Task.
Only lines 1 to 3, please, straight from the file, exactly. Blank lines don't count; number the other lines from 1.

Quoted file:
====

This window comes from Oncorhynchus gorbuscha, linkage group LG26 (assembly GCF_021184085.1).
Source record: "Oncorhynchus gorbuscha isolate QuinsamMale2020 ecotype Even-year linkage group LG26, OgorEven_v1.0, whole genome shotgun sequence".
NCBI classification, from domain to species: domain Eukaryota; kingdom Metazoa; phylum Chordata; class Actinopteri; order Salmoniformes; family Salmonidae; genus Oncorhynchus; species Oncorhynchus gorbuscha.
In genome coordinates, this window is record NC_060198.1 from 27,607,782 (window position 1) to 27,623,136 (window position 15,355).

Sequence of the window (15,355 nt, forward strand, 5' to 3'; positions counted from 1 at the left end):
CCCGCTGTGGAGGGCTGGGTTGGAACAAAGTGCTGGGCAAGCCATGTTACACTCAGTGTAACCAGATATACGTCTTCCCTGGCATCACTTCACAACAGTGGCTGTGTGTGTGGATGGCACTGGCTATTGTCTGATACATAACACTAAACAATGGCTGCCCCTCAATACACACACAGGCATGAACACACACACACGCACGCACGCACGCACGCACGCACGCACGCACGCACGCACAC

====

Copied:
This window comes from Oncorhynchus gorbuscha, linkage group LG26 (assembly GCF_021184085.1).
Source record: "Oncorhynchus gorbuscha isolate QuinsamMale2020 ecotype Even-year linkage group LG26, OgorEven_v1.0, whole genome shotgun sequence".
NCBI classification, from domain to species: domain Eukaryota; kingdom Metazoa; phylum Chordata; class Actinopteri; order Salmoniformes; family Salmonidae; genus Oncorhynchus; species Oncorhynchus gorbuscha.